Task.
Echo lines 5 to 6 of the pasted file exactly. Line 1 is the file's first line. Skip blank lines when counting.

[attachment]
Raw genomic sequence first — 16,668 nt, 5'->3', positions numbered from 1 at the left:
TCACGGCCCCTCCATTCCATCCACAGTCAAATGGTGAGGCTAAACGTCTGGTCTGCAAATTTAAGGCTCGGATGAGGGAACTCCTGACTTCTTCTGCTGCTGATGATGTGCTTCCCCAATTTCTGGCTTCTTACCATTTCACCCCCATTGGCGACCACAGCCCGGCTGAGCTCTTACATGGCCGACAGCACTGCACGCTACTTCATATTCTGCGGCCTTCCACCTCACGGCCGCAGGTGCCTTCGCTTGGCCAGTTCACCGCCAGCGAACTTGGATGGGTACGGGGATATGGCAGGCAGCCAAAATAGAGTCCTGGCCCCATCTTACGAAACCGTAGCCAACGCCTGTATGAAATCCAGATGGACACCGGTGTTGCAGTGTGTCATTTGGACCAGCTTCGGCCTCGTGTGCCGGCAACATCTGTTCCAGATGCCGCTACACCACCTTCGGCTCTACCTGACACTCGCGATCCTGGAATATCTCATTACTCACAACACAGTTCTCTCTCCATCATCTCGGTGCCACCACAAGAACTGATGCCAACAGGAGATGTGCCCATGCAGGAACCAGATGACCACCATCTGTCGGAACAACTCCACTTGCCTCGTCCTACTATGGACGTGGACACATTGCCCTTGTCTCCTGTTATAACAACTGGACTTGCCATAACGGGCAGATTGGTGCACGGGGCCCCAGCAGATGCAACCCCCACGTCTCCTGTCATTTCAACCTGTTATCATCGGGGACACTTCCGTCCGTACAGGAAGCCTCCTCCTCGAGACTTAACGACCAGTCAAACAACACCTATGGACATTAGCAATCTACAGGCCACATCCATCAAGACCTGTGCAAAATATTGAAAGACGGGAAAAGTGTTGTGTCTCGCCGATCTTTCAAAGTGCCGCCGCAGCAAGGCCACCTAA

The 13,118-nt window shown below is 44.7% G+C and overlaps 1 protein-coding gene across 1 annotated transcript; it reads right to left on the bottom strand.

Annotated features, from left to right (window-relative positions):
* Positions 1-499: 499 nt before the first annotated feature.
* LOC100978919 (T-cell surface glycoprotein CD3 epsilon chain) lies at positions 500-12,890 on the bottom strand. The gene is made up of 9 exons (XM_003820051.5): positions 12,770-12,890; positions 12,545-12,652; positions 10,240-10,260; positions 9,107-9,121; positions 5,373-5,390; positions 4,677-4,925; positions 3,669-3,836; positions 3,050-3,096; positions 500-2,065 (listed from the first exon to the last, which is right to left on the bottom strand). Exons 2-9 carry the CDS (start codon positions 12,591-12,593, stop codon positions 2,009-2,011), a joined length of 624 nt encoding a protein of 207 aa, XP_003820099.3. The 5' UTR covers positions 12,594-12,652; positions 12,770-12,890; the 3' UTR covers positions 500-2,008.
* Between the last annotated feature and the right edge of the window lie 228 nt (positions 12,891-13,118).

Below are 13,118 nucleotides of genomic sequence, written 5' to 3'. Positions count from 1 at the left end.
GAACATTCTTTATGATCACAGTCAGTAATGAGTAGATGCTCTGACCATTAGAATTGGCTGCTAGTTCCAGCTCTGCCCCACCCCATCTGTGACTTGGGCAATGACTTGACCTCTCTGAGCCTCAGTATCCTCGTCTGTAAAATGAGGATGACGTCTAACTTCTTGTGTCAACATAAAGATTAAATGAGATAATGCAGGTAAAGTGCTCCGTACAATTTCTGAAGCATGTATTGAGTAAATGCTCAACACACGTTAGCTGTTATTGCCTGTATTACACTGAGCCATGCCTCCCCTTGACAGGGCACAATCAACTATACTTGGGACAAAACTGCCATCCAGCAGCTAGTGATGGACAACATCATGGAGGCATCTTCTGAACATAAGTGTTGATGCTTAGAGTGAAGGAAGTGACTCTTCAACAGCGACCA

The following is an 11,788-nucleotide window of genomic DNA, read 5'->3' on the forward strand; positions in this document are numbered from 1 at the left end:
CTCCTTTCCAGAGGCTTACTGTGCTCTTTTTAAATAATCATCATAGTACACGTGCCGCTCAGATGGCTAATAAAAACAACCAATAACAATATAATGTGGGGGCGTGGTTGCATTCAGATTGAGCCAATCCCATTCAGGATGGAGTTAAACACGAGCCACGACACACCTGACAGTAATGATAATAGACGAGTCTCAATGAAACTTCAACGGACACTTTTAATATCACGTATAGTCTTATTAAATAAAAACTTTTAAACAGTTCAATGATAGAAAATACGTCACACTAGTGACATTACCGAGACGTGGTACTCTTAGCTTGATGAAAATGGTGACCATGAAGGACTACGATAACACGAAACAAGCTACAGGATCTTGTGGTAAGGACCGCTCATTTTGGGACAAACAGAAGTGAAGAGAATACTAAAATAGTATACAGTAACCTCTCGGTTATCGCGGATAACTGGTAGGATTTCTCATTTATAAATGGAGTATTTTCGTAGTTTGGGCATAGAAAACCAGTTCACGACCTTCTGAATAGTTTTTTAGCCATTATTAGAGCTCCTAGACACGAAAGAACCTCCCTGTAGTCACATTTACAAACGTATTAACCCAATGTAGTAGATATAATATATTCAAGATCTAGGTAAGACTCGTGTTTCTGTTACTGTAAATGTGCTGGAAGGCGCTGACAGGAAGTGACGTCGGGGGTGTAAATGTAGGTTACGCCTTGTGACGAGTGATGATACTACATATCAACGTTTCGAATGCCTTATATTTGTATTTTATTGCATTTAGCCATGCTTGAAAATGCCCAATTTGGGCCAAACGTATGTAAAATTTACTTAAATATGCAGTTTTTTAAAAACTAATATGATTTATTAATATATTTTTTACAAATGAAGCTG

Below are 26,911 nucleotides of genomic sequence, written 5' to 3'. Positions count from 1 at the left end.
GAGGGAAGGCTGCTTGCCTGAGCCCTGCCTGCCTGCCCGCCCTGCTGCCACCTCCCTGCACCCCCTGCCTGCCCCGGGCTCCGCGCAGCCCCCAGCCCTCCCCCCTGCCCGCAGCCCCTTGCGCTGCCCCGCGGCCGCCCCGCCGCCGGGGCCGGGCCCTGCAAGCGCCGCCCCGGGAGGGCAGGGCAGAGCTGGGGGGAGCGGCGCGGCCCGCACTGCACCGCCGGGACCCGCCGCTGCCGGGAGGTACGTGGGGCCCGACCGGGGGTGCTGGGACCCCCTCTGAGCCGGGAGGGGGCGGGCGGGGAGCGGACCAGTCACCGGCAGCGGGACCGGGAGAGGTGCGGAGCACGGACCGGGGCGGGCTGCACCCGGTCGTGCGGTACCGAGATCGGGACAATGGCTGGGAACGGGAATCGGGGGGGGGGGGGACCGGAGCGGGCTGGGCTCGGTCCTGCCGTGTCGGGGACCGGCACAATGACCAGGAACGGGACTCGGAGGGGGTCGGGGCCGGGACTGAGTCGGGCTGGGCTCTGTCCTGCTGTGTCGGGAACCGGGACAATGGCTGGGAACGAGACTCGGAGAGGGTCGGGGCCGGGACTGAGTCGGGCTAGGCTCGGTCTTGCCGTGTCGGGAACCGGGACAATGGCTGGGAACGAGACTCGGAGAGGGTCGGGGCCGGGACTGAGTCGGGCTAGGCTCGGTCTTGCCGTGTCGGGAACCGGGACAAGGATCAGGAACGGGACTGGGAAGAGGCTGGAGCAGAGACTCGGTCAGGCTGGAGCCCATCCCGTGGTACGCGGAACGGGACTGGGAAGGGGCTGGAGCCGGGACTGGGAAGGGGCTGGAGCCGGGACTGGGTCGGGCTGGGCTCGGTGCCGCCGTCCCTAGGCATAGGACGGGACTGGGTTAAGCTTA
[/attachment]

* Positions 1-499: 499 nt before the first annotated feature.
* LOC100978919 (T-cell surface glycoprotein CD3 epsilon chain) lies at positions 500-12,890 on the bottom strand. The gene is made up of 9 exons (XM_003820051.5): positions 12,770-12,890; positions 12,545-12,652; positions 10,240-10,260; positions 9,107-9,121; positions 5,373-5,390; positions 4,677-4,925; positions 3,669-3,836; positions 3,050-3,096; positions 500-2,065 (listed from the first exon to the last, which is right to left on the bottom strand). Exons 2-9 carry the CDS (start codon positions 12,591-12,593, stop codon positions 2,009-2,011), a joined length of 624 nt encoding a protein of 207 aa, XP_003820099.3. The 5' UTR covers positions 12,594-12,652; positions 12,770-12,890; the 3' UTR covers positions 500-2,008.